Joe Biden has promised to bring Brazil and America closer together. “Both of our democracies have been tested of late,” Biden told reporters last week as he met with president Lula da Silva for the first time. The two leaders were on the “same page,” Biden said. But that feeling isn’t entirely mutual.
When Lula was sworn in as president on New Year’s Day, he promised “dialogue, multilateralism and multipolarity” — and there’s good reason to believe he’ll deliver it. In Lula’s first two terms, he was key to founding the BRICS, an economic grouping with Russia, India, China and South Africa. In the post-Cold War era, BRICS was important in starting an East-South and South-South dialogue and among the few major organizations from which the United States and its main allies were absent. Under Lula again, in 2010, Brazil worked with Turkey and proposed a way to resolve the Iran nuclear crisis, much to Washington’s annoyance. Brazil also more than doubled the number of its embassies in Africa, increased trade there five-fold, and began the building of a plant to make HIV drugs in Mozambique. Lula visited twenty-seven African states, more than all his predecessors combined.
Lula isn’t alone in questioning western global dominance and prioritizing the Global South (countries in Asia, Africa and Latin America that mostly lie south of the Equator, and which are often less wealthy). Nonalignment — not wanting to pick a side between the West and the rest — is becoming common across the world. Nearly half of African countries and almost all South Asian ones, for instance, did not vote for two key US-backed UN resolutions that condemned the Russian invasion of Ukraine. Gulf states have pivoted substantially toward Russia and China, with major energy partnerships (such as the OPEC+ arrangement) and talk of trading oil in Chinese yuan rather than the US dollar. “In Europe, they have their own story, in Russia they have their own story,” said Suhail al-Mazrouei, the United Arab Emirates’s energy minister. “We can’t be siding with this country or that country.”
We’ve seen something like this before, in the Sixties and Seventies. Those were the heydays of decolonization, when giant personalities forged in anti-imperial struggles, like Nasser, Nehru, Nkrumah and Sukarno, led Asia and Africa. The United Nations Conference on Trade and Development, which was led by Argentine economist Raul Prebisch, pushed dependency theory, which advocated trade protectionism for poorer states. The G77 and the Nonaligned Movement, mostly made up of decolonized countries, pushed something called a New International Economic Order at the United Nations. The old nonalignment had a distinctly revolutionary flair, and was a critique of global capitalism.
Today’s nonalignment is much more eclectic, and more market-friendly. While the Latin American left remains faithful to some of the ideas of the 1960s, countries like Turkey, India, Indonesia, Vietnam, Israel and Egypt want, in general, to increase exports, attract foreign investment, and build up domestic corporations that can compete abroad. Most of the Global South is open to partnerships with the United States in areas where interests converge. Where deals can be done, countries will take them.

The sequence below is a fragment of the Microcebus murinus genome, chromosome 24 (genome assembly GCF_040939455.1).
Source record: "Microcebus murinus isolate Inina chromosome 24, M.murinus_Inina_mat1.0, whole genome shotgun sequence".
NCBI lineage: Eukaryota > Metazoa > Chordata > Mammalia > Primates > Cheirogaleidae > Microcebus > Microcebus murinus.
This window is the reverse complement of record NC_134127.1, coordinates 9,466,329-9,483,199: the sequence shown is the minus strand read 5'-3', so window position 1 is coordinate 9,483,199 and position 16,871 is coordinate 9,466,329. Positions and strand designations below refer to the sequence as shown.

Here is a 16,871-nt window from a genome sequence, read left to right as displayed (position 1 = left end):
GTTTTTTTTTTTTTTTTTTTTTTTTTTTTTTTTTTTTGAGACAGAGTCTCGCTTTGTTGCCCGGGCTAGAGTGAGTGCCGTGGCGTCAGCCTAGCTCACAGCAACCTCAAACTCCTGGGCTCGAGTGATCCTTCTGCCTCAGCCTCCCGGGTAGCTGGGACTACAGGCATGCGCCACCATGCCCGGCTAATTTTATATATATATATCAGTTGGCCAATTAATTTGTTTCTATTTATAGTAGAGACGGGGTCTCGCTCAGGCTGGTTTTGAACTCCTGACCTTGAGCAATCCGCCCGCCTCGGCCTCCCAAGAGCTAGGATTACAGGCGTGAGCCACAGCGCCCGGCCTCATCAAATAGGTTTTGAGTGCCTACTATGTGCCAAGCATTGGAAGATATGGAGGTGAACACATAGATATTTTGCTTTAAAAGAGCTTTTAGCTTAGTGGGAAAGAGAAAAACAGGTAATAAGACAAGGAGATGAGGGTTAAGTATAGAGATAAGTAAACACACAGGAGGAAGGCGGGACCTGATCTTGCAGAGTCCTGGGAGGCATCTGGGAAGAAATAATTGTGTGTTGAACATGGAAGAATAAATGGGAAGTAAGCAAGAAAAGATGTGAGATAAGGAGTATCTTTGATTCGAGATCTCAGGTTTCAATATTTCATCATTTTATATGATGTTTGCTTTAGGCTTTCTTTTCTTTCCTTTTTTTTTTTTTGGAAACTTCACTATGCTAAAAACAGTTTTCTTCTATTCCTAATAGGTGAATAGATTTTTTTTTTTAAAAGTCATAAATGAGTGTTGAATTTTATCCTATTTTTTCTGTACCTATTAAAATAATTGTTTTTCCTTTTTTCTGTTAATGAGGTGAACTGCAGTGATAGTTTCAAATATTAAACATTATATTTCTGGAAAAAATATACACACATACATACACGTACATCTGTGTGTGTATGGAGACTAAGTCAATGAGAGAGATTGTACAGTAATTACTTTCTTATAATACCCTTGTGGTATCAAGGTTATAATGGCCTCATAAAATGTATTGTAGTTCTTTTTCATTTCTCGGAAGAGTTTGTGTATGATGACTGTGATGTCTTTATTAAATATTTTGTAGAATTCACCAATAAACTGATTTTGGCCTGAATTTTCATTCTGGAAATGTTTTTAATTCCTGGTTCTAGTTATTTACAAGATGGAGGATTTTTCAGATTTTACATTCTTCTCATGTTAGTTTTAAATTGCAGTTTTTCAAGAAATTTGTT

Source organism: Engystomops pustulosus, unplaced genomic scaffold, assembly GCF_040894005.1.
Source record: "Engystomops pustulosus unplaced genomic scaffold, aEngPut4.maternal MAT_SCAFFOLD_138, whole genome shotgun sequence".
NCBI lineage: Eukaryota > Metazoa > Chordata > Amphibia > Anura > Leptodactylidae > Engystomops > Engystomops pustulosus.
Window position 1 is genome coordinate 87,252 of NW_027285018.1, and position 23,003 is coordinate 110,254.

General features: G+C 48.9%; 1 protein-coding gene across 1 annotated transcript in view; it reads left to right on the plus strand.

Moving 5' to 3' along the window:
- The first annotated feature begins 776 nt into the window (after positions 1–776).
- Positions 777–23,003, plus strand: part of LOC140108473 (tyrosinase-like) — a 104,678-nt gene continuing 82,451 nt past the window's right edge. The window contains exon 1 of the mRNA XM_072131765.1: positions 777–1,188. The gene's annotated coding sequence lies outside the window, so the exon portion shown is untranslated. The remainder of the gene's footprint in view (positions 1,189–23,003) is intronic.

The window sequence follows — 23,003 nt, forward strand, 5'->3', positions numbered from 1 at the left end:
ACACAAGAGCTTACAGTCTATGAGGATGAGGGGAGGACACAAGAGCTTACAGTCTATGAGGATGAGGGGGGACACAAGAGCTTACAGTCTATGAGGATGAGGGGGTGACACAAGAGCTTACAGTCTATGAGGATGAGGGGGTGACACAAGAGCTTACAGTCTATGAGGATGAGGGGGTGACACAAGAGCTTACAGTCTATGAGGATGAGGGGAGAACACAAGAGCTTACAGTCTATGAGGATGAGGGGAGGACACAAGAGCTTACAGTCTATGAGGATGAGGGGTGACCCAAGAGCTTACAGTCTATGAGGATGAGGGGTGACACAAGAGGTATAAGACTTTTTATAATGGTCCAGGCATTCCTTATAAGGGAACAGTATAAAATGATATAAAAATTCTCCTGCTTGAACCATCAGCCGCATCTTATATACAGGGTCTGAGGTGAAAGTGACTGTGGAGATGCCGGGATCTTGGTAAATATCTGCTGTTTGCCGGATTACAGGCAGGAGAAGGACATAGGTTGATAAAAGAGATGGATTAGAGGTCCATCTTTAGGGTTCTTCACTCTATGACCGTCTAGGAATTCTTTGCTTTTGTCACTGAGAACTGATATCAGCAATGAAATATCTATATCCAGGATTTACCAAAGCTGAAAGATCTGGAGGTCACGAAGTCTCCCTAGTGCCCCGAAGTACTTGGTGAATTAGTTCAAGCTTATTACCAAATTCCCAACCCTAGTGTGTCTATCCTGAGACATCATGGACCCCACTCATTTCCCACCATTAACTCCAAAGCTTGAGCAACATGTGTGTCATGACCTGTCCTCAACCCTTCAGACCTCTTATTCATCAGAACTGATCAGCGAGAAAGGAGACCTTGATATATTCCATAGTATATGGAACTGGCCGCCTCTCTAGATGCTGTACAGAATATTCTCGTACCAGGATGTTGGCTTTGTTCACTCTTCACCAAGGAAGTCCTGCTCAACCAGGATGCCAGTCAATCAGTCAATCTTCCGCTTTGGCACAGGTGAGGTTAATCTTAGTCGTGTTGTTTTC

This is not, then, a nonalignment that’s rooted in a socialist ideology, or in a hostility to the West, but rather it’s dictated by each country’s own national interest. It is not a contradiction for the Indian foreign minister to say that the Global South is “in our DNA” soon after holding a military exercise with the United States. Or for Pakistan to emerge as a leading voice for climate reparations, which America is against, while trying to cozy up to Washington in other areas. Or for Mexico’s left-wing president to find more common ground with Donald Trump than Joe Biden.
But the United States, which often struggles to come up with policies in a world where there is complexity and nuance, doesn’t really get it. Framing the Global South as struggle between populists and democrats, or the left and the right, or the West and the rest, as many commentators and politicians like to, won’t help. Nor will seeing the Global South as a source of crime, drugs, and unwanted migrants.
This misreading has a cost. In the Cold War years, the newly decolonized states were dismissed as weak and inconsequential. But it wasn’t particularly true then and is even less true now. They’re wealthier, key to important supply chains, and possess natural resources that we need. Some of the Global South’s larger states are also major economic players. The fact is that the Global North and the Global South’s fortunes are intertwined. Neither one can flourish without the other.
Rather than projecting angsts and anxieties onto the rest of the world, the United States needs to strike a new bargain with the Global South. It needs to accept the reality that not everyone wants what America wants. There remain important areas where national interests can converge, and those can be a basis of this bargain. The US needs to discard the self-defeating and unconvincing rhetoric of the “rules-based order” and stop talking as if there is a titanic struggle going on between of autocracies and democracies. It needs to steer competition with China and Russia away from a cycle of militarization and towards economics and technology.
Lula’s triumph, and the Global South’s deepening nonalignment, is not a barrier to western influence. We’re the ones making it a problem.
This article was originally published on The Spectator’s UK website.